All politicians losing popularity and likability

Examples from Italy, Spain and the USA.

First up the USA.

Not-So-Smooth Operator
Something's happening to President Obama's relationship with those who are inclined not to like his policies. They are now inclined not to like him. His supporters would say, "Nothing new there," but actually I think there is. I'm referring to the broad, stable, nonradical, non-birther right. Among them the level of dislike for the president has ratcheted up sharply the past few months.

It's not due to the election, and it's not because the Republican candidates are so compelling and making such brilliant cases against him. That, actually, isn't happening.

What is happening is that the president is coming across more and more as a trimmer, as an operator who's not operating in good faith. This is hardening positions and leading to increased political bitterness. And it's his fault, too. As an increase in polarization is a bad thing, it's a big fault.
I don't believe Obama is behaving differently, though if he is, it is a subtle change and one that could probably be explained by the same social mood that's causing him to lose likability with his political opponents.

Now onto the puppet government in Italy.

Storm clouds gather over Monti's Italy reform drive
Storm clouds are gathering over Mario Monti's efforts to transform the Italian economy, with his approval ratings dropping, mounting protests against his reforms and a damaging row with the parties that sustain him in parliament.

Monti shot out of the blocks after being appointed prime minister in November and quickly implemented tough austerity measures to fend off the debt crisis. But he now risks running into political quicksands that will slow down and weaken the much harder task of reviving a notoriously stagnant economy.

A labour reform that is at the center of Monti's programme has hit heavy opposition, forcing him to abandon immediate implementation and accept a parliamentary debate that will delay the law for months and could lead to it being diluted.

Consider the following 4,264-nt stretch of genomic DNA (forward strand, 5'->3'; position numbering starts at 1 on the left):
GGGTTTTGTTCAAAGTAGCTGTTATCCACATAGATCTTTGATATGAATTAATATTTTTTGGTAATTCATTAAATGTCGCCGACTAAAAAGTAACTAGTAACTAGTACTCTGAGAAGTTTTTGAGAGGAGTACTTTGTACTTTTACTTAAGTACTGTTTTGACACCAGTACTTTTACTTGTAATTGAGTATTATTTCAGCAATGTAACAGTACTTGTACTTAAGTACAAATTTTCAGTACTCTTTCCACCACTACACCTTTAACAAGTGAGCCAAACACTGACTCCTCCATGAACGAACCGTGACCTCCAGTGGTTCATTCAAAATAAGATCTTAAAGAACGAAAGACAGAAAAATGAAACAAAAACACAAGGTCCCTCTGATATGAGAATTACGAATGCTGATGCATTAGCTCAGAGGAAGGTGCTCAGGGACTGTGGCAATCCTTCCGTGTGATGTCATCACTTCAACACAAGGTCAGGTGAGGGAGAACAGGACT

The reform has also caused rifts in the center-left Democratic Party, his second-biggest parliamentary backer, destabilizing the alliance on which he depends to govern.
This is exactly the same popularity path followed by all Japanese prime ministers since 2006 and many other leaders worldwide. Initial optimism for the new leader is quickly subsumed by social mood and their popularity declines almost non-stop.

And now Spain.

Spain’s Ruling Party Disappointed in Regional Ballot
In Sunday’s vote, the Popular Party won 50 of the 109 seats in the regional assembly of Andalusia, against 47 seats for the Socialist Party. While the Popular Party won the most votes in Andalusia for the first time since Spain’s return to democracy, it fell short of the 55 seats needed for the absolute majority. Instead, the outcome leaves the door open for the Socialists, who have controlled Andalusia for 30 years, to continue in government there if they can secure the support of another left-of-center party, United Left, which won 12 seats.
Riots and general strikes are now taking place in response to austerity cuts.

I earlier covered Japan and Australia in Australian Labor party internal dispute puts the U.S. GOP to shame; Japanese voters unhappy, may give reformers a shot at leadership

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